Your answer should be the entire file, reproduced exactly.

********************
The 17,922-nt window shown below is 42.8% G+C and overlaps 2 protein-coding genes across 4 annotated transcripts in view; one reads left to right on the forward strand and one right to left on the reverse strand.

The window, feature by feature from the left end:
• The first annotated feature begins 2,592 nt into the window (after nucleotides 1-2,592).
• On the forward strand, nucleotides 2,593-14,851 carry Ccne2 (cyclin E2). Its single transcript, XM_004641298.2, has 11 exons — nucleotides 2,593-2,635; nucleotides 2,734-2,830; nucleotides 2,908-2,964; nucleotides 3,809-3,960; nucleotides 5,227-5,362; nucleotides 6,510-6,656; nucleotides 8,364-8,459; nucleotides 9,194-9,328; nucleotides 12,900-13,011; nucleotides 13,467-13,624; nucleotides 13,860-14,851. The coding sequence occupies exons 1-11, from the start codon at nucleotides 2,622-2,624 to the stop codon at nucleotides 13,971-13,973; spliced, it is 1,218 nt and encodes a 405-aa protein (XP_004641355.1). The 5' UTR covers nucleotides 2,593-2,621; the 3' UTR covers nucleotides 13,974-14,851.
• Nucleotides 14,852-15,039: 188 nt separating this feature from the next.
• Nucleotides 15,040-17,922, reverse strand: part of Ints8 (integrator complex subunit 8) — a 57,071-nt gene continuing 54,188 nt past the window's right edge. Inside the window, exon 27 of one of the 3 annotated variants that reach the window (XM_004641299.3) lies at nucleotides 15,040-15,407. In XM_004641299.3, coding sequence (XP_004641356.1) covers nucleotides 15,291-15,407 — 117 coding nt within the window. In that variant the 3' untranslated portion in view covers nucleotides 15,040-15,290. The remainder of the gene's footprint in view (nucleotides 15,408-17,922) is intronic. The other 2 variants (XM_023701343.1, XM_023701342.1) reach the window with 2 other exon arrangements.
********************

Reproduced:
The 17,922-nt window shown below is 42.8% G+C and overlaps 2 protein-coding genes across 4 annotated transcripts in view; one reads left to right on the forward strand and one right to left on the reverse strand.

The window, feature by feature from the left end:
• The first annotated feature begins 2,592 nt into the window (after nucleotides 1-2,592).
• On the forward strand, nucleotides 2,593-14,851 carry Ccne2 (cyclin E2). Its single transcript, XM_004641298.2, has 11 exons — nucleotides 2,593-2,635; nucleotides 2,734-2,830; nucleotides 2,908-2,964; nucleotides 3,809-3,960; nucleotides 5,227-5,362; nucleotides 6,510-6,656; nucleotides 8,364-8,459; nucleotides 9,194-9,328; nucleotides 12,900-13,011; nucleotides 13,467-13,624; nucleotides 13,860-14,851. The coding sequence occupies exons 1-11, from the start codon at nucleotides 2,622-2,624 to the stop codon at nucleotides 13,971-13,973; spliced, it is 1,218 nt and encodes a 405-aa protein (XP_004641355.1). The 5' UTR covers nucleotides 2,593-2,621; the 3' UTR covers nucleotides 13,974-14,851.
• Nucleotides 14,852-15,039: 188 nt separating this feature from the next.
• Nucleotides 15,040-17,922, reverse strand: part of Ints8 (integrator complex subunit 8) — a 57,071-nt gene continuing 54,188 nt past the window's right edge. Inside the window, exon 27 of one of the 3 annotated variants that reach the window (XM_004641299.3) lies at nucleotides 15,040-15,407. In XM_004641299.3, coding sequence (XP_004641356.1) covers nucleotides 15,291-15,407 — 117 coding nt within the window. In that variant the 3' untranslated portion in view covers nucleotides 15,040-15,290. The remainder of the gene's footprint in view (nucleotides 15,408-17,922) is intronic. The other 2 variants (XM_023701343.1, XM_023701342.1) reach the window with 2 other exon arrangements.